“1) What do you personally think of “bad girl” books? Any that you like, that you would list as “guilty pleasures” that you buy and read? Are they as awful as most people believe, or is it a mistake to lump them all together?”

“Don’t try to be coy about it and try to curry favor with other people by calling something a ‘guilty pleasure.'”

Here’s something I’ve wanted to address for a long time: “Guilty pleasures.” The more I think about it, the more I loathe that term. You either like something or you don’t. Don’t try to be coy about it and try to curry favor with other people by calling something a “guilty pleasure.” If you like reading something, just say so. I don’t call Rob Liefeld comics “guilty pleasures,” although it would probably keep some people off my back whenever I mention his name. I freely admit that I enjoy many of his comics for various reasons. I don’t try to soft sell it by covering it with fancy terminology.

As for “bad girl” books: If they have a decent story and aren’t too far out there, I’d consider buying one. That I can think of, I’ve only bought one real “Bad Girl” book, and that was Warren Ellis’ short 3-issue run on VAMPIRELLA. I don’t recall particularly liking it, either.

Yes, it’s a mistake to lump them all in together. The stuff you see in the black and white section of PREVIEWS with nothing but leather and blood is most likely crap peddled only to show the more prurient stuff the addled minds of the publishers can dream up. On the other hand, there’s some stuff that’s rather good that features objectified women.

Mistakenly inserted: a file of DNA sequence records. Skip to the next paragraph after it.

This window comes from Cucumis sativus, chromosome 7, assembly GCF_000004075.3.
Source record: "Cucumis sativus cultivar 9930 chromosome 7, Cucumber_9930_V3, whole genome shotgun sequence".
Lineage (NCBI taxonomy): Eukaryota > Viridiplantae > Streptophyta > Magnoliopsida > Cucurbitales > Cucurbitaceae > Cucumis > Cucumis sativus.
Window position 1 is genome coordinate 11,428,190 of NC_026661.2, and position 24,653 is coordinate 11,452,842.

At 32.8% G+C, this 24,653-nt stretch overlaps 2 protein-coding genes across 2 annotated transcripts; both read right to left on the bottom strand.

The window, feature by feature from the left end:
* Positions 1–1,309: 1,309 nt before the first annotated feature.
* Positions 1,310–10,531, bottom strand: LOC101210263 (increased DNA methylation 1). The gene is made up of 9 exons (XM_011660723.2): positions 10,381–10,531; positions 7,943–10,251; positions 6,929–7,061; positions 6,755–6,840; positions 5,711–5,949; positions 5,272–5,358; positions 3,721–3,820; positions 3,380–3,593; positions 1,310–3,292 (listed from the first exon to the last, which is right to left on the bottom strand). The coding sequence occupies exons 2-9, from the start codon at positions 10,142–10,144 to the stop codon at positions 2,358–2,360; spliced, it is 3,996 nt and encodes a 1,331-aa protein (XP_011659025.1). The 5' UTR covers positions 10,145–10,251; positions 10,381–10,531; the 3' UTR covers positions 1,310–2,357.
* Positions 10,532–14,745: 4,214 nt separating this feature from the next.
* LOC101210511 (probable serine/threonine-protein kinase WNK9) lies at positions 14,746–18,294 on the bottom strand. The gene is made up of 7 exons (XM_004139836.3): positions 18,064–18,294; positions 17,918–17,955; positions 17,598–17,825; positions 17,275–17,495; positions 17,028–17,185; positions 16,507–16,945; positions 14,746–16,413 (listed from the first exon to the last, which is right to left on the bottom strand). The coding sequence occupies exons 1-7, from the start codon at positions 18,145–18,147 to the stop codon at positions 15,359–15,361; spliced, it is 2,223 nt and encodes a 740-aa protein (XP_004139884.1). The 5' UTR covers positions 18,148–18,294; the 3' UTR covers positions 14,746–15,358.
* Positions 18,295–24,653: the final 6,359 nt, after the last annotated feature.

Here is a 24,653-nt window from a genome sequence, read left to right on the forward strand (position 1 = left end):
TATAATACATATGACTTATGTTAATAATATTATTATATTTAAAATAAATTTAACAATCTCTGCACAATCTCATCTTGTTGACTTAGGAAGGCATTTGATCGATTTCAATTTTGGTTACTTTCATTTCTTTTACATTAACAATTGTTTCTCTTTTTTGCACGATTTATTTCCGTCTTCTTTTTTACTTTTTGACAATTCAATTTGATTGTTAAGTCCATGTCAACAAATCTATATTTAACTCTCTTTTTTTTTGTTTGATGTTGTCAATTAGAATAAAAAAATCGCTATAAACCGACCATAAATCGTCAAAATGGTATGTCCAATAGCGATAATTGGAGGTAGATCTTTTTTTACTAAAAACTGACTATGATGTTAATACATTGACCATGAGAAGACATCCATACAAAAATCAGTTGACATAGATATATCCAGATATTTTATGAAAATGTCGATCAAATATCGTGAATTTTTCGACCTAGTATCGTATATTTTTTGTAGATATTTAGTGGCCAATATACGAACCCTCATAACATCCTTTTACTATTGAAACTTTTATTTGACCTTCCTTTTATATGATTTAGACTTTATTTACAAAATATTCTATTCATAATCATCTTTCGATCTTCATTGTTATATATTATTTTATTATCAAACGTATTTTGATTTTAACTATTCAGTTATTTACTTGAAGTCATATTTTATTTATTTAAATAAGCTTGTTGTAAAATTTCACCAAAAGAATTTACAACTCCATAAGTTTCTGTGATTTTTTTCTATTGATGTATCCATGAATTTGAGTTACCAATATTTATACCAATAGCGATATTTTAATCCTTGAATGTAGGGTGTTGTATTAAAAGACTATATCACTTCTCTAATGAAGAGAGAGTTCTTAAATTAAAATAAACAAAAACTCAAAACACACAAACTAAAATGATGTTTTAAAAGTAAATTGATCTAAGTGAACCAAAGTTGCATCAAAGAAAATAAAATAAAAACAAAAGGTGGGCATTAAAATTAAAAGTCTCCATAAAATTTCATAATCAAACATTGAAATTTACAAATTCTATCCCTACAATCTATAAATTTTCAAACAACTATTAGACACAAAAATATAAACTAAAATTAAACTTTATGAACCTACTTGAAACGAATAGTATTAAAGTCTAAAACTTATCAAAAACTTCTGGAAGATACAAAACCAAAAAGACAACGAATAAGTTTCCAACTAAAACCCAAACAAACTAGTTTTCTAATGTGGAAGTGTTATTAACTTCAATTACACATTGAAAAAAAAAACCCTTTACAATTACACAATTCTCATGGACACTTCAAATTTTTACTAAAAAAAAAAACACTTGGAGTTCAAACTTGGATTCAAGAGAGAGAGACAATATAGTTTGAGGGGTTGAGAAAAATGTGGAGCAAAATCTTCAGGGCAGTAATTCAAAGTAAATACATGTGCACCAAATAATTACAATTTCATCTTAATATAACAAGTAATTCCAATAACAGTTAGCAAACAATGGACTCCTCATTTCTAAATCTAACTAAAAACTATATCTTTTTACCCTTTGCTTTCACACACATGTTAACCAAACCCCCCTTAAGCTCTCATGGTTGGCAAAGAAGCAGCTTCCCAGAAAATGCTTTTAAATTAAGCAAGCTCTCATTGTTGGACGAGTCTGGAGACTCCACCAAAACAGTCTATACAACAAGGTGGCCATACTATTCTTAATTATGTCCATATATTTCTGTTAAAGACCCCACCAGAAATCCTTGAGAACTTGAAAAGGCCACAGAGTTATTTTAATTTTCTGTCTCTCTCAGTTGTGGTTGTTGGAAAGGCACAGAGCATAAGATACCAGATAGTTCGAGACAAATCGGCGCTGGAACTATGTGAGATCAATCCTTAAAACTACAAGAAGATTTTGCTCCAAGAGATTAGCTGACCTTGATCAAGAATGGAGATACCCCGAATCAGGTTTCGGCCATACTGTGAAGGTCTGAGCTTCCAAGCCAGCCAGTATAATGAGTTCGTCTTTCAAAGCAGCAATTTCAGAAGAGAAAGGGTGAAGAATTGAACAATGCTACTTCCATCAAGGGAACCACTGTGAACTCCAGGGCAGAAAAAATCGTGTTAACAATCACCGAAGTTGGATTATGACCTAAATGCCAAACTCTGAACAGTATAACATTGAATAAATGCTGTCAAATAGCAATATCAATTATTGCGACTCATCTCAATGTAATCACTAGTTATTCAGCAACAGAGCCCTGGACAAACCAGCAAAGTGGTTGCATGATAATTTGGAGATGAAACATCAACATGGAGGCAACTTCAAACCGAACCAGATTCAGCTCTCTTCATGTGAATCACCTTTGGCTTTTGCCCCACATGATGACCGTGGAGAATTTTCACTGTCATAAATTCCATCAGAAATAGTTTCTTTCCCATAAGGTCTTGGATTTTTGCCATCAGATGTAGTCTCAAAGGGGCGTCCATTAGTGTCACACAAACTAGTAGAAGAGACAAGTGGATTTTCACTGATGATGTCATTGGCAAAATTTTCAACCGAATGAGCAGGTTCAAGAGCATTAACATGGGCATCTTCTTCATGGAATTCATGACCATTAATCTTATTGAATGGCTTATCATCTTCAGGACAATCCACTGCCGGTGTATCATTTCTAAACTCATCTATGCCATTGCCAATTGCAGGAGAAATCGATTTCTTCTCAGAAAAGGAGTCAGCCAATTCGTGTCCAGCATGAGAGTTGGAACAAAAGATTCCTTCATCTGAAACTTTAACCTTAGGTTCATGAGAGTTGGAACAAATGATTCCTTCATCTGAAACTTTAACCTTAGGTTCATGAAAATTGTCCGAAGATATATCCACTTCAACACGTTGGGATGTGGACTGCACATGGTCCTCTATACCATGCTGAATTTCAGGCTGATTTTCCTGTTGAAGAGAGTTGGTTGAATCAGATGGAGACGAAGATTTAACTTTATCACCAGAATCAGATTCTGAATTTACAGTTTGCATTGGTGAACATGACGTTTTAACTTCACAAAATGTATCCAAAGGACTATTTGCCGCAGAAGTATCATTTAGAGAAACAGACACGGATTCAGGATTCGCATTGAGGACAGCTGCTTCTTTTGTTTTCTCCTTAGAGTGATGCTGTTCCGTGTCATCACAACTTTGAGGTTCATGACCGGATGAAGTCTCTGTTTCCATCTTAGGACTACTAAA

And now the Sequential Tarts will never let me write a column for them, for sure. =)

    “2) What is the most overrated comic book or comic story arc or miniseries you have ever read? What did *not* live up to the hype or critical acclaim?”

Oh, man, I hate these questions. I’ve read WAY too many comics to be able to come up with stuff off the top of my head. I know I was recently disappointed with THE INVISIBLES. I didn’t think James Robinson’s THE GOLDEN AGE was as great as everyone has said it is. Come to think of it, UNCLE SAM was a huge disappointment.

MISC.

Joe Keatinge pleads, “Will you please stop harassing me?”

No, you little annoying brat. Go back to your room.

MARVEL VS. DC.

John A. Claus asks: